Here is a possible script – “Jobs, jobs, Bush, jobs, last 8 years – oops before ‘the change’ – jobs, jobs, banks, Cheney, the French (wait, how did the French get there?)” Certainly they cannot be unhappy about us (ruling incumbents), so it MUST be about jobs and some still-repressed subliminal vibes from George Bush, Ronald Reagan and Richard Nixon.  What else could it be?  So let’s hit jobs another lick.

  • A clue – how jobs come about.

I don’t pretend to be a big businessman but I did start several small businesses and learned a lot about where jobs come from. In the private sector they come from people in businesses having confidence, feeling like the captains of their ships, and having the strength of heart to take on risks. Then they hire. Oh, and there is another element. Decent business leaders (and the ones I know are mostly very decent people) refuse to hire a person and take on responsibility for other people’s lives unless they feel that the ground is solid under their feet. It would be unfair to do differently. They must feel there is enthusiasm in the public marketplace.

  • Why people aren’t enthusiastic

Massachusetts, an extremely entrepreneurial state, proved that the enthusiasm quotient is low. People questioned overwhelmingly answered that the thing they were most upset about was the way that Capitol Hill was approaching the health care realignment project. That does not explain the entire lack of enthusiasm, but it does point the way. The idea is that the politicians are not listening to us – they are only listening to themselves. The government seems to want to control all the ships (they understand ships in Boston).

Most businesses will not hire when they feel not-in-control. Maybe in France they do,  not in the good ‘ole USA. Not in the tinkering, garage-band, backlot-project world of the American entrepreneur. And when those folks are not enthusiastic, most of the rest of the country is not either, because they are us – by the millions – from the Amway rep to the basement programmer to the realtor to the Jaycees greeter.

  • Time for  a reality check.

Go back and study how Ronald Reagan got confidence back to into the entrepreneur class and how the enthusiasm swelled back into the whole country in 1981 and 1982. That was right in the midst of the last really bad recession. That same army of American entrepreneurs and unorthodox, underfunded tinkerers helped create the digital revolution we are still riding today. Talk about jobs…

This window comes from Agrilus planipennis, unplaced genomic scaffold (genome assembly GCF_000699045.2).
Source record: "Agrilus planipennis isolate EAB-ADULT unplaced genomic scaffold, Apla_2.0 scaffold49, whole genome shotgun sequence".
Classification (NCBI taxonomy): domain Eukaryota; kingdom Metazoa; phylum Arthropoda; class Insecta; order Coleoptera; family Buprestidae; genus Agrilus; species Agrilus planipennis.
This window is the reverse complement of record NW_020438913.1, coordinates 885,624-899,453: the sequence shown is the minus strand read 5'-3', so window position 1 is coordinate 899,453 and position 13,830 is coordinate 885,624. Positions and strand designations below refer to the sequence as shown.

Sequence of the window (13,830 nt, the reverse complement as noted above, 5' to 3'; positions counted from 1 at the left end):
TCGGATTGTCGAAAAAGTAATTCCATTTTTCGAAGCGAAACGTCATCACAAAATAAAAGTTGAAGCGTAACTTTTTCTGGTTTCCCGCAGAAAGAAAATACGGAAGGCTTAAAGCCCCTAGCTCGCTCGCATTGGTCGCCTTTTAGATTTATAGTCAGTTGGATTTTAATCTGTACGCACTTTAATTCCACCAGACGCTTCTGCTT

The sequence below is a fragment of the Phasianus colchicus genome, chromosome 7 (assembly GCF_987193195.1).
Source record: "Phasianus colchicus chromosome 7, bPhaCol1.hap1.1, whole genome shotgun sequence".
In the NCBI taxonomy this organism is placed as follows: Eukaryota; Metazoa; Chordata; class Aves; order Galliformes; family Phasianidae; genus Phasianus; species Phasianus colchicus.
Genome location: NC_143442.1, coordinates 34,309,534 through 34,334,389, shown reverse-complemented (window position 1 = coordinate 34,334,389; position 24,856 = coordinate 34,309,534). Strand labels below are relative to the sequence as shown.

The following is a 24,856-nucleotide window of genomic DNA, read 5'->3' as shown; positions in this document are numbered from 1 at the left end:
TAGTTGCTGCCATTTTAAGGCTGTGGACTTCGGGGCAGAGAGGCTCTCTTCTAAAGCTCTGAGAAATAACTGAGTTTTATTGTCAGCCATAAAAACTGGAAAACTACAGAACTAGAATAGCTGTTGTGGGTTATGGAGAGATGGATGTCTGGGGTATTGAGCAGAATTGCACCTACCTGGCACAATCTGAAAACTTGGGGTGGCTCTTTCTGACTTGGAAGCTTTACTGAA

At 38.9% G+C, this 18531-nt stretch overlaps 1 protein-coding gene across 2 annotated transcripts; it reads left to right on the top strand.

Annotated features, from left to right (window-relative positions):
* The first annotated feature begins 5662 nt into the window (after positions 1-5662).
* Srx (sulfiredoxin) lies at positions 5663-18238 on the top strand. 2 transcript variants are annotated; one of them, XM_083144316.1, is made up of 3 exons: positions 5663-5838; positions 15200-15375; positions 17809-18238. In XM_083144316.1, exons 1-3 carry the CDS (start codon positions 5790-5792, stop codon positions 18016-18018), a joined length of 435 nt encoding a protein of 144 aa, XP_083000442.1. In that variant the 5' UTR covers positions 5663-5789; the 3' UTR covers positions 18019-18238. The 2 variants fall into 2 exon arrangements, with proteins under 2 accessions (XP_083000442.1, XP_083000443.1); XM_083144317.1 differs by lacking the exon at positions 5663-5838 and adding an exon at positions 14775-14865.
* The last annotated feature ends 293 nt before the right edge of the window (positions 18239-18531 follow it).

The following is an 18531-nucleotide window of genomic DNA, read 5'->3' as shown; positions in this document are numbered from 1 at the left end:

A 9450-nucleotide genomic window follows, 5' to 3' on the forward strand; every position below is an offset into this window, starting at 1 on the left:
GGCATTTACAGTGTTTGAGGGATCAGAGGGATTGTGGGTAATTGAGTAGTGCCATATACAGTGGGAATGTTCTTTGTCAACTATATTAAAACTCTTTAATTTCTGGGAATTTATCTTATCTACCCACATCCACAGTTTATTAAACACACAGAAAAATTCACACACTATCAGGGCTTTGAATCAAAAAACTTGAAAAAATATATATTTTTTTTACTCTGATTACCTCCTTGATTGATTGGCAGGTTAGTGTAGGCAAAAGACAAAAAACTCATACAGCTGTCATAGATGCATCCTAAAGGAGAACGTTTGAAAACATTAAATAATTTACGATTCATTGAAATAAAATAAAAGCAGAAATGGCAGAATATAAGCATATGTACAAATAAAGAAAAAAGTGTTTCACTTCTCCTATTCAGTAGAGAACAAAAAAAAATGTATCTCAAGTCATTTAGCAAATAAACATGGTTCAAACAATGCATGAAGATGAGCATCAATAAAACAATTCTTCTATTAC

You have to get the nation’s enthusiasm up. You can’t push your product at us if we don’t want it. You have to listen.

Bail out the auto industry? Freedom to fail.

The Detroit auto industry is crying very loudly that government bailouts are needed to save the industry. The problem is that aspects of the industry are doing just fine. These are cars such as Honda, Toyota, Mercedes, Nissan, and others, made in the USA by American workers (mostly in the South) that are thriving. Read very good article on this from WSJ here.

Why?

Could it be that the ones in the South are producing cars that people prefer? Is it possible that they actually made autos that saved their owners a lot of money recently when gas prices went over $4.00 a gallon? Are their (American) workers are more efficient?

I know this does not sound patriotic. Foreign-owned companies doing better than Amerrican? I should wash my mouth out with soap!

Truth be told, I am more patriotic than almost anyone I know. I am so patriotic I believe in tough love for those I love. I am a realist.

I honestly believe – now more than ever – that American businesspeople and entrepreneurs are fully capable of reinventing American industry WITHOUT the patronizing help of government, without bailouts and without a codependent dependency on a dole from Washington.

I also believe that businesses will not do that without the freedom to fail. Freedom to fail. That is right – it is an important part in the development of any person, family or business. It is part of the development of a school kid. We have to have failures. It is how we learn. I failed Chemistry the first quarter of tenth grade in High School. I brought the grade home to my father, a very influential engineer and scientist. His response – he bought me a slide rule and he taught me how to use it. He sat down and explained long formulas to me. Then he sent me back to work my *** off and succeed. I did. That failure became an important part of my development.

Detroit may need some failure experiences. They, and all other American businesses, do not need to be sheltered from the realities of life. If their cars or their efficiency are not up to par – they need to bleakly face it and either fix it so the market supports them or give way to those who can.

While I lived in Germany there was a lively debate about the German Autobahn, probably the world’s finest system of roads – and  no speed limit. They are engineering marvels. Porsches and Mercedes often cruise the system at 90-110 mph. They do it pretty safely and with a very strict driving ethos (unlike here).

The debate was about whether Germany should impose a speed limit on the Autobahn – in the interest of safety. It raged back and forth in Parliament for weeks, with the papers copiously reporting both sides of the question.

It was finally solved by one statement some delegate made. End of debate. Everyone silenced.

The statement?

“If we put speed limits on the autobahns, in 10 years we’ll be making cars as badly as the Americans do.”

That was 1980.

There is still no speed limit on the Autobahn.